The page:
Honestly, I wasn’t sure what to expect visiting Havana, Cuba for the first time. Mostly I imagined lots of shiny 1950s style cars, colorful buildings, and heaping servings of tamales? Accurate? Somewhat…but the description doesn’t quite capture the eclectic culture of Havana. I’m going to go out on a limb, channel my residual mojito buzz, and let you know that Havana is one of the most unique places in all of the Caribbean.
You have a blend of typical Caribbean life with some Spanish flavor, and a dose of African spice thrown in for good measure. In any case, the city is definitely worth a visit; here’s how to make the most of your 3 days in Havana, Cuba! If you’re looking for travel tips, make sure to check out these 15 things to know before visiting Cuba.
Before we begin, remember there are restrictions for Americans traveling to Cuba, so please remember to follow all the rules! Check out the US State Department for the most up to date list of restrictions.
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Day 1 of 3 Days in Havana
Morning: Explore & Drink Mojitos
So our flight left Florida at 7:00AM (read: be at the airport by 5:00AM), but this meant we were happily wheels down in Havana at 8:15AM with a full day in front of us! First up, we checked into our apartment rental, which had these drop dead amazing views of the city. Our first day of our 3 days in Havana started very early, but it was a great day!
Next up, we wandered around for a bit, but our first real stop was La Bodeguita del Medio, aka home of the mojito. This was our first of many Cuban mojitos, and I’d recommend trying them all. If there’s one thing Cuba does right, it’s rum.
Drinking and wandering in 87 degree heat can spark your appetite, so plan in a lunch break next. Cuba has soooo many little places to eat, but for lunch we chose La Makina (recommended to us by our Airbnb host.) The restaurant has a quaint little terrace and the ropa vieja was out of this world—or I was just insanely hungry. In either case, I definitely recommend the food here. The one thing to note: make sure to read your bill carefully. Our bill had CUCs, CUPs, Euros, and US Dollars, so it can get a bit confusing.
Afternoon: Walking Tour & Classic Cars
After lunch, we got down to business with an Afternoon Delight tour through Locally Sourced. The excursion included a walking tour, convertible ride, and a mojito making lesson. They seriously could not have planned a better afternoon for us!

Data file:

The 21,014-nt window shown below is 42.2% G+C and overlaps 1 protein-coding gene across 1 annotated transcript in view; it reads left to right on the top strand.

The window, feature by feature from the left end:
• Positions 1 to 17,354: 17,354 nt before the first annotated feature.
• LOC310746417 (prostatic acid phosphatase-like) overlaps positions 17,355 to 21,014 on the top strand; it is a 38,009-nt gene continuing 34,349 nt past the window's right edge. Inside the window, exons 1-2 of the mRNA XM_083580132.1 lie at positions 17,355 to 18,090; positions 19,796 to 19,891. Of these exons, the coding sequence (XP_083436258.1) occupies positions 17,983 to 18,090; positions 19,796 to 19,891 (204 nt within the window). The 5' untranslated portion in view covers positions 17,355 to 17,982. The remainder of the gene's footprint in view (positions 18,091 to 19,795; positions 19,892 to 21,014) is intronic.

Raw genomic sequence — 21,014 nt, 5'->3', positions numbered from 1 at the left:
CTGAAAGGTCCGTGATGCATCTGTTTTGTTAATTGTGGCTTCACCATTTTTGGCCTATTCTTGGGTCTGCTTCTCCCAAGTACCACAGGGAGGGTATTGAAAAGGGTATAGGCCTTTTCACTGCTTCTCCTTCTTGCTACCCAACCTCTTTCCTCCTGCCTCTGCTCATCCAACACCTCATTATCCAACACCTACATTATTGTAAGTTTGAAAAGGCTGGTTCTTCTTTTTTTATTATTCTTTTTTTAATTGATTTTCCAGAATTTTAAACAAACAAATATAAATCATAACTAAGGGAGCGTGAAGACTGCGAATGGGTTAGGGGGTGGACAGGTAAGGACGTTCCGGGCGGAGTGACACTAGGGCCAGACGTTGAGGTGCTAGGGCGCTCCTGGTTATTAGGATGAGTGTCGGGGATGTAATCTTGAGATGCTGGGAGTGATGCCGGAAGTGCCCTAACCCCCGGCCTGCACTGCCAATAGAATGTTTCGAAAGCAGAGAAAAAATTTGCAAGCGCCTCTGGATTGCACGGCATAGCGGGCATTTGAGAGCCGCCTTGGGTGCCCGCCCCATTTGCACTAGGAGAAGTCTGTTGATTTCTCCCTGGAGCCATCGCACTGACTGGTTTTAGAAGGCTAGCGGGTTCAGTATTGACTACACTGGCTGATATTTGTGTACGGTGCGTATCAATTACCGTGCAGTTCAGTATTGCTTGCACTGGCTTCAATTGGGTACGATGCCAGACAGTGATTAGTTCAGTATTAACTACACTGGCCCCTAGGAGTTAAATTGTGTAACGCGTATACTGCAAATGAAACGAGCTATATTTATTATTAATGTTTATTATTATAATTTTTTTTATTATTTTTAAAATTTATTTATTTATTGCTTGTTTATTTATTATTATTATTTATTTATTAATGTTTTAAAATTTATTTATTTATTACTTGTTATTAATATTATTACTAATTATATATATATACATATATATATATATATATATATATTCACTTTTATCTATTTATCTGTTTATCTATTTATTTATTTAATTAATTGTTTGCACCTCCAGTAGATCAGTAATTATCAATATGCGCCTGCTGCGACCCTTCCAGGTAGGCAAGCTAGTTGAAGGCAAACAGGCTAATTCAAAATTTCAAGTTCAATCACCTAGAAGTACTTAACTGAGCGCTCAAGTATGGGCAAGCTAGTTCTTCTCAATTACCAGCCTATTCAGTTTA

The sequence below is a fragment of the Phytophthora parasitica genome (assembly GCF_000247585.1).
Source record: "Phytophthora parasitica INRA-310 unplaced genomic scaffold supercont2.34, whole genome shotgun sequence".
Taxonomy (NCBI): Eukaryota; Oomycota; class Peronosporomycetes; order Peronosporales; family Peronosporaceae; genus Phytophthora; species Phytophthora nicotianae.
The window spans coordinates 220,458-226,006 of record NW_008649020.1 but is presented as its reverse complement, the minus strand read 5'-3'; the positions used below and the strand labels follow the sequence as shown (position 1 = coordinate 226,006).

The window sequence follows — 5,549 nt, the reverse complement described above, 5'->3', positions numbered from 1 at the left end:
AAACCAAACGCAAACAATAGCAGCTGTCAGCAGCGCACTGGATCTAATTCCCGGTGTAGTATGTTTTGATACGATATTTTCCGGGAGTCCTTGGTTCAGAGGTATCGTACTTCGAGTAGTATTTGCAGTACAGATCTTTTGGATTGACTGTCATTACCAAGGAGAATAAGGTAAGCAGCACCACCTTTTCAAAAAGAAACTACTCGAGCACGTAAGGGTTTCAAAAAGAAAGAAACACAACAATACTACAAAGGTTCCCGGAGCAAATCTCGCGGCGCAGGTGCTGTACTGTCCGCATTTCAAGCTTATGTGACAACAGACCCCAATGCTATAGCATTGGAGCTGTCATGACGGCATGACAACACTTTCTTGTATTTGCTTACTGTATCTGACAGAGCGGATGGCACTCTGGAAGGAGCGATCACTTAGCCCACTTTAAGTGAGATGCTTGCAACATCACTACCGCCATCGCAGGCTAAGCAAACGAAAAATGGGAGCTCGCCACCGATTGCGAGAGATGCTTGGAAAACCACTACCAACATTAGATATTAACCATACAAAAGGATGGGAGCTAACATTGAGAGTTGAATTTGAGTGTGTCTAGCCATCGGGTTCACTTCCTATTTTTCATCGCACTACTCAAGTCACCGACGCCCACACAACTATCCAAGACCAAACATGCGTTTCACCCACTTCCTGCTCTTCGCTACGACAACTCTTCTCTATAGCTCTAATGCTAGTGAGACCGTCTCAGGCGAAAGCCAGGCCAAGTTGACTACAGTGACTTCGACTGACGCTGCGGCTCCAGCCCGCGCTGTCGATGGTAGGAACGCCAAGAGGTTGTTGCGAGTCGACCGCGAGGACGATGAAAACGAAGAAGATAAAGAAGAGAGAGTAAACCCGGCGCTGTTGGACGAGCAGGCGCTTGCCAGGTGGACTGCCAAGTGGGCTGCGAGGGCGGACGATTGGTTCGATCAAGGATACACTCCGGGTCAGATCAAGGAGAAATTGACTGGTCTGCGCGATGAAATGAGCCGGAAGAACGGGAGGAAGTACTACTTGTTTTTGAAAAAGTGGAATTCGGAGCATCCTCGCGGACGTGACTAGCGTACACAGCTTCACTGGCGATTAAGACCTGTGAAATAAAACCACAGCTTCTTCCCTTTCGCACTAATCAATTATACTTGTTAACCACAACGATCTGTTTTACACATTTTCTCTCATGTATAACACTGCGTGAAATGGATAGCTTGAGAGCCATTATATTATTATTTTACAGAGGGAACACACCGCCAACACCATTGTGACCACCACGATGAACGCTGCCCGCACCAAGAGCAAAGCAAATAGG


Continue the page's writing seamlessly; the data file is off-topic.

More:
First up is the walking tour—you have to pre-walk off those mojitos for later. Our guide was super knowledgeable, and not only showed us the main tourist sites, but gave some great insight into life in Cuba. He showed us his ration card, explained how the internet does/doesn’t function, and even how you would go about getting meat from the butcher. A huge perk of this tour is getting the kind of insight only a Cuban would know. It was one of my highlights of my 3 days in Havana!
On our walking tour, we visited Plaza de la Catedral.
The church is beautiful, but make sure to sneak around the side and check out this amazing mural too!
Next up we visited Plaza de Armas and Plaza de San Francisco de Asis, both of which had some amazing history. After working up a sweat, we moved on to the convertible portion of the afternoon – my fave!
Raúl picked us up in a sweet red Chevy Buick and chauffeured us through Old Havana, Central Havana, and Vedado to get a taste of life throughout the city. We cruised by Revolution Square with the enormous images of Che Guevara and José Martí.
Evening: Mojito Making
After our convertible excitement, we moved on to mojito making at Casa Alta, this picturesque rooftop terrace overlooking Old Havana. The mojito expert taught us the secrets of making the best mojitos (hint: the secret is in the mint stems), and honestly, I think his mojitos were the best I had in all of Havana. We tried quite a few, so I now consider myself somewhat of an expert.
After his lesson, it was time to make our own! My goals were to not poison myself and hopefully to at least make a drinkable mojito. I guess something in the lessons worked –I am now a master mojito maker and putting my skills to use at home.
If you’re in Havana for less time than 3 days and want to consolidate your activities, try just taking a Havana walking tour –you’ll get the highlights, but miss out on mojito making, which would obviously be sad.